Saturday, July 31, 2004

Lady Detective

When the boyfriend returned from his gig last night, he said that the brake lights on our car wouldn't shut off. He'd had to disconnect the battery. I was sleepy when he told me this news, but this morning I mentioned it and he said he'd looked it up online last night and found some info on the brake light indicator. (Why he has to search online when we own a huge '94 Honda Accord manual that cost nearly $100 is beyond me, but whatever.)

I got curious about it myself this morning, so I did my own Google search and found a discussion board where someone with an '84 Accord mentioned a rubber/plastic nipple that had broken and "which explained the little pieces of plastic on the floormat." The light bulb went on over my head as I suddenly remembered that as I was driving away from my office at lunchtime yesterday to pick up the boyfriend at the golf course, I felt something fall onto my (bare, flip flop-clad) left foot. Since I was climbing a steep, narrow, very windy hill at the time, I tried not to veer off the road while looking frantically down toward my foot to make sure it wasn't some horrific tropical bug. (Those of you who will remember the "spider inside the jeans" incident will understand that that's not an unfounded anxiety.) I didn't see or feel anything. But after I picked him up and we reached home, I recalled that I'd seen a couple of little black things on the floormat as I exited the car. I remembered thinking, "What are those? Bugs? Plastic? Rocks?"

Fast forward to reading that Honda message board. I went out to the car and found three pieces of broken rubber/plastic lying on the floormat, including the "nipple." We opened our big fat Honda manual and sure enough, there was the diagram of that rubber nipple making contact with the brake pedal.

So now the boyfriend is on the balcony "making like MacGyver" (his words), whittling down a golf tee to jerry-rig it until the service department at the Honda dealership opens on Monday.

As for me, I'm sitting here quite pleased with myself that for once I got to solve an automotive mystery. :)
UPDATE: After posting the above, I walked out to the car to see how the boyfriend was coming with the whittled-down golf tee. He had a smile on his face and said, "I know what will work even better. Remember when that piece on the clutch broke and he (the bass player who's also a mechanic and fixed it during a house call) charged us $69 for a part?" Then he walked to the trunk, popped it open and proceeded to loosen one of the plastic thingies holding the carpet to the inside wall. It was a plastic screw with a flat, circular disk attached to it. He held it up and said, "Here's the $69 part." While under the dashboard trying to devise a solution to the brake pedal problem, he'd turned to look at the repair done to the clutch. It turns out that our clutch had been repaired a few months ago with a piece pulled from an interior wall of someone's car. Ha! Rather than being upset over being charged $69 for a ten-cent piece of plastic, boyfriend got excited that he now had a workable solution. What followed was 15 minutes or so with the two of us, in various configurations, trying to get that damn piece in the hole. Boyfriend's not a small person; I'm half his size. So it seemed obvious that I should be the one to lie on the driver's side floor and reach up to insert it. While I was doing that, he was lying across the passenger seat depressing the brake pedal with his right hand while his legs were dangling outside the passenger door. But I couldn't get the darn thing inserted--it was too wide or long (or something). So he whittled down the flat circular head, but still no go. Then we switched places; he thought he might be able to just muscle it in. I was pressing the brake pedal with my right hand as strongly as I could, but the boyfriend's left-handed. So he was 'muscling it in' with his left arm which was pressing hard against my right arm which was trying to depress the brake pedal with all its might--all while the emergency brake was digging into my left shoulder, the stick shift was up against my right side and my head was under the steering wheel. I finally convinced him that the screw part was too long, so he clipped some of its length with needle-nose pliars. Then it dawned on him that maybe we could find a way for me to squeeze my leg in there so I could depress the brake pedal while getting some leverage. That did the trick--he finally got it in. We tested the brake lights, and...success!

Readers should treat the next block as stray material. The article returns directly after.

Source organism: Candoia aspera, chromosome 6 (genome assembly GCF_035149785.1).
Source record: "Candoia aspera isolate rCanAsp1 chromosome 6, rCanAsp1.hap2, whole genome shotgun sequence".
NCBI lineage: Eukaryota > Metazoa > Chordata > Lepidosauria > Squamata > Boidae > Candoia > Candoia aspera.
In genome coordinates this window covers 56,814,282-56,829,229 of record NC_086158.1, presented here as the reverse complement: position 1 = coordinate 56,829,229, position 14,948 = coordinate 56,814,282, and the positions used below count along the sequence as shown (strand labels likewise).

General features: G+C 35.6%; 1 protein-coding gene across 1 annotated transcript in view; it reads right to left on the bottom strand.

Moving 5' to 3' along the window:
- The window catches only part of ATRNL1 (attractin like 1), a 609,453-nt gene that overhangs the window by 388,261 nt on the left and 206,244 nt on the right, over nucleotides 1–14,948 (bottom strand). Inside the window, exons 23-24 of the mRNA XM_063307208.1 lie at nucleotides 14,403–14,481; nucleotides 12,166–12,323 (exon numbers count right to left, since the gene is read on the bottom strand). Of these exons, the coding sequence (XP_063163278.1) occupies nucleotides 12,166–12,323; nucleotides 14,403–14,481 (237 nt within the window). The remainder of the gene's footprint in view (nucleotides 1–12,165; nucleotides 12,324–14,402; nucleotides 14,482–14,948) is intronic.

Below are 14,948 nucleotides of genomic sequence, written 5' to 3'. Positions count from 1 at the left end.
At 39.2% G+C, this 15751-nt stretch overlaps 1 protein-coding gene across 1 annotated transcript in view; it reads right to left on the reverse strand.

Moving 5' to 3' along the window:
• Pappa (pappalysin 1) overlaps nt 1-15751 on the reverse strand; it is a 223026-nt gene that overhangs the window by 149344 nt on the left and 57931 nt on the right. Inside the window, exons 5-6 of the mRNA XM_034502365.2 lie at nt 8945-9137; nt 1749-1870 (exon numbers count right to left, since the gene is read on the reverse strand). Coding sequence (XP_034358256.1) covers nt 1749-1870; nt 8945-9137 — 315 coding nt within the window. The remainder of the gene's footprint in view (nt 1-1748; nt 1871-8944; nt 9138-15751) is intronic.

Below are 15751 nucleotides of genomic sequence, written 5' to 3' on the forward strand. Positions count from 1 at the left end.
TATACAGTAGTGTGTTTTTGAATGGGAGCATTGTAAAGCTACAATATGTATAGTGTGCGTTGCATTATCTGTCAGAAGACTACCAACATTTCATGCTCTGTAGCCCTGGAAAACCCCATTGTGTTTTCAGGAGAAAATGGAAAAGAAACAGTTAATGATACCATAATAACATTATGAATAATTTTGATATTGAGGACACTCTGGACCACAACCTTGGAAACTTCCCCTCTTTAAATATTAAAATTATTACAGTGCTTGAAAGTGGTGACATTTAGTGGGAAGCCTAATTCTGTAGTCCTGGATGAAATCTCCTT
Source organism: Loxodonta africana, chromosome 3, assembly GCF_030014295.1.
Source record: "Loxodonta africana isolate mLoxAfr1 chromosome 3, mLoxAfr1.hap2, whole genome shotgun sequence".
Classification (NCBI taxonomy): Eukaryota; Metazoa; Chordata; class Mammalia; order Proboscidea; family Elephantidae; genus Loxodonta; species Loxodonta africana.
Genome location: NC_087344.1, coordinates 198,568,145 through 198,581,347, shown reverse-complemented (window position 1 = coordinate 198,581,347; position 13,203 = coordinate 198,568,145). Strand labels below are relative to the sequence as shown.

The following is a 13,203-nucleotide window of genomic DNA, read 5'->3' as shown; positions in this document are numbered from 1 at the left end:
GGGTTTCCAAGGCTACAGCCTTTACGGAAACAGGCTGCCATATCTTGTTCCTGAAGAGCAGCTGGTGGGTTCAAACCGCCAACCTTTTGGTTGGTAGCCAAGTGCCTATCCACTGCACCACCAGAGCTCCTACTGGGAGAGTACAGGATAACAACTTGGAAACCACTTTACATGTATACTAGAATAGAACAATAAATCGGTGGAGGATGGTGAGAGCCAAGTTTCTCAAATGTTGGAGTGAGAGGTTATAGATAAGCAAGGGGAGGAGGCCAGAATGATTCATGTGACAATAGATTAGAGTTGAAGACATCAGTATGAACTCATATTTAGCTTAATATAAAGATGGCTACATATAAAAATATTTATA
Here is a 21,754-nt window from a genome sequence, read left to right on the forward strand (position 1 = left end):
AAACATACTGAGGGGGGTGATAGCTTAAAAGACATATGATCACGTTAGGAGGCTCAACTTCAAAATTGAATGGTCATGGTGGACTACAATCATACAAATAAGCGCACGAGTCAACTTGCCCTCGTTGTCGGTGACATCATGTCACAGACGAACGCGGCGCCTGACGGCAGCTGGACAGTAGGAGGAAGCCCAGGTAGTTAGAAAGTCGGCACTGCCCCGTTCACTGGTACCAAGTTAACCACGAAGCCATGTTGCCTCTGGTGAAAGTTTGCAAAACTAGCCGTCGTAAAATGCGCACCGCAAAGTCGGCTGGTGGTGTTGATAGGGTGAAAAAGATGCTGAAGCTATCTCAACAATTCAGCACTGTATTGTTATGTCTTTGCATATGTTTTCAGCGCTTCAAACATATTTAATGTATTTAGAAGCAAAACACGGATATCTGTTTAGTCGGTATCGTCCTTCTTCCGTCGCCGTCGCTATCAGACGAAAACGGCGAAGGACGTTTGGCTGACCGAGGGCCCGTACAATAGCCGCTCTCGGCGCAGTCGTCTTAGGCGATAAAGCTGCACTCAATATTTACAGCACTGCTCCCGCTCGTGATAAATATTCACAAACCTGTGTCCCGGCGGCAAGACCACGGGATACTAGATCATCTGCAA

We split immediately for the beach to have a quick breakfast before his golf date and drove down the lovely lush road leading to the beach feeling quite pleased with ourselves over a job well done. We not only managed to repair it, but had found a solution that negated the need to buy a replacement part (at least for the time being). Who knows? It just might hold for as long as we need it to (the next seven months).

And kids? Do try this at home. :)


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